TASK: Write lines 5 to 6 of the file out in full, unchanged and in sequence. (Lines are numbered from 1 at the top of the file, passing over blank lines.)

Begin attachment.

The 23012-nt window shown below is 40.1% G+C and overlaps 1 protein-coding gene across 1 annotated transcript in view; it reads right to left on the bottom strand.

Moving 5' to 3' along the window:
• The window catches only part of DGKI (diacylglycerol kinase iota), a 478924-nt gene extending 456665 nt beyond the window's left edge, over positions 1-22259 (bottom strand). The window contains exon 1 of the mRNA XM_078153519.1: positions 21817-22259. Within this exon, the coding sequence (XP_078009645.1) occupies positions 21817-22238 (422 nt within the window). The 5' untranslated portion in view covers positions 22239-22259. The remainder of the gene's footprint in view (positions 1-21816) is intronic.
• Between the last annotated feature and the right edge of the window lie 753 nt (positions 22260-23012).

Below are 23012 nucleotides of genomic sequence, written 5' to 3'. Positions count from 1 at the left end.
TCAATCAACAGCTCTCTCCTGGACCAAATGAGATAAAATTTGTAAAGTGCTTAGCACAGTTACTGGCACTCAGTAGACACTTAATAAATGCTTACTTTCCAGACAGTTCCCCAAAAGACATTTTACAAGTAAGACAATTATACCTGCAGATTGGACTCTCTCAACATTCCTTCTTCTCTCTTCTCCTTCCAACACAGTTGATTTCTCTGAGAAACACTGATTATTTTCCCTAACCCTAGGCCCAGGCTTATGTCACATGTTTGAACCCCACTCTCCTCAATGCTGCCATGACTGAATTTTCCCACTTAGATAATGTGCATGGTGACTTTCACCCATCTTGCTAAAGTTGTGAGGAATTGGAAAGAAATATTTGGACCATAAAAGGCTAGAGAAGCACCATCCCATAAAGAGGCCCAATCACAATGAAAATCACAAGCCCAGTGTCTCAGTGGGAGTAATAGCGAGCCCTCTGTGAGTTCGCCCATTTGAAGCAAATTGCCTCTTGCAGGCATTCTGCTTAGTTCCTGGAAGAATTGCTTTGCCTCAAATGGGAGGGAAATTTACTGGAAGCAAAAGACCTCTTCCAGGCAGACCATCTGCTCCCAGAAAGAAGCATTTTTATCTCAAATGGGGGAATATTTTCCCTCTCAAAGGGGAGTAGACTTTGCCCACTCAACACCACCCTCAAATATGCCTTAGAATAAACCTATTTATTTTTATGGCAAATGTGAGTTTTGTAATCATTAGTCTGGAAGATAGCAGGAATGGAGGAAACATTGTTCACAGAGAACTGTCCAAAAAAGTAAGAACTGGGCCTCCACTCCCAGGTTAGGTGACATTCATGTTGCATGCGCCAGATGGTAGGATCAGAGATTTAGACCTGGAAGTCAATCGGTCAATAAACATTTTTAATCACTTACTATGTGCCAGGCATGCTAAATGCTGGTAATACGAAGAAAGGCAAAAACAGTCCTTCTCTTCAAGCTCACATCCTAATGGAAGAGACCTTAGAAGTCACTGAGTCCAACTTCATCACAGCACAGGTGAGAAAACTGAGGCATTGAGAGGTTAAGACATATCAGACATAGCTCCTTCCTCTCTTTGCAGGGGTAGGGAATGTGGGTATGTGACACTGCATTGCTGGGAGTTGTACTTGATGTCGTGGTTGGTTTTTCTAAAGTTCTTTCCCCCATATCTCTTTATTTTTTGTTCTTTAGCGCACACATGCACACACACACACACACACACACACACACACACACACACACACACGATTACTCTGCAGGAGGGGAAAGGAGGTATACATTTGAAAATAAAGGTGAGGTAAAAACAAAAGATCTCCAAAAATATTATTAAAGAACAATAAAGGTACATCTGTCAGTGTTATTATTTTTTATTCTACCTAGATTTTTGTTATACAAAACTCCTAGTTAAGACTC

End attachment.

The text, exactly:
Below are 23012 nucleotides of genomic sequence, written 5' to 3'. Positions count from 1 at the left end.
TCAATCAACAGCTCTCTCCTGGACCAAATGAGATAAAATTTGTAAAGTGCTTAGCACAGTTACTGGCACTCAGTAGACACTTAATAAATGCTTACTTTCCAGACAGTTCCCCAAAAGACATTTTACAAGTAAGACAATTATACCTGCAGATTGGACTCTCTCAACATTCCTTCTTCTCTCTTCTCCTTCCAACACAGTTGATTTCTCTGAGAAACACTGATTATTTTCCCTAACCCTAGGCCCAGGCTTATGTCACATGTTTGAACCCCACTCTCCTCAATGCTGCCATGACTGAATTTTCCCACTTAGATAATGTGCATGGTGACTTTCACCCATCTTGCTAAAGTTGTGAGGAATTGGAAAGAAATATTTGGACCATAAAAGGCTAGAGAAGCACCATCCCATAAAGAGGCCCAATCACAATGAAAATCACAAGCCCAGTGTCTCAGTGGGAGTAATAGCGAGCCCTCTGTGAGTTCGCCCATTTGAAGCAAATTGCCTCTTGCAGGCATTCTGCTTAGTTCCTGGAAGAATTGCTTTGCCTCAAATGGGAGGGAAATTTACTGGAAGCAAAAGACCTCTTCCAGGCAGACCATCTGCTCCCAGAAAGAAGCATTTTTATCTCAAATGGGGGAATATTTTCCCTCTCAAAGGGGAGTAGACTTTGCCCACTCAACACCACCCTCAAATATGCCTTAGAATAAACCTATTTATTTTTATGGCAAATGTGAGTTTTGTAATCATTAGTCTGGAAGATAGCAGGAATGGAGGAAACATTGTTCACAGAGAACTGTCCAAAAAAGTAAGAACTGGGCCTCCACTCCCAGGTTAGGTGACATTCATGTTGCATGCGCCAGATGGTAGGATCAGAGATTTAGACCTGGAAGTCAATCGGTCAATAAACATTTTTAATCACTTACTATGTGCCAGGCATGCTAAATGCTGGTAATACGAAGAAAGGCAAAAACAGTCCTTCTCTTCAAGCTCACATCCTAATGGAAGAGACCTTAGAAGTCACTGAGTCCAACTTCATCACAGCACAGGTGAGAAAACTGAGGCATTGAGAGGTTAAGACATATCAGACATAGCTCCTTCCTCTCTTTGCAGGGGTAGGGAATGTGGGTATGTGACACTGCATTGCTGGGAGTTGTACTTGATGTCGTGGTTGGTTTTTCTAAAGTTCTTTCCCCCATATCTCTTTATTTTTTGTTCTTTAGCGCACACATGCACACACACACACACACACACACACACACACACACACACACACACGATTACTCTGCAGGAGGGGAAAGGAGGTATACATTTGAAAATAAAGGTGAGGTAAAAACAAAAGATCTCCAAAAATATTATTAAAGAACAATAAAGGTACATCTGTCAGTGTTATTATTTTTTATTCTACCTAGATTTTTGTTATACAAAACTCCTAGTTAAGACTC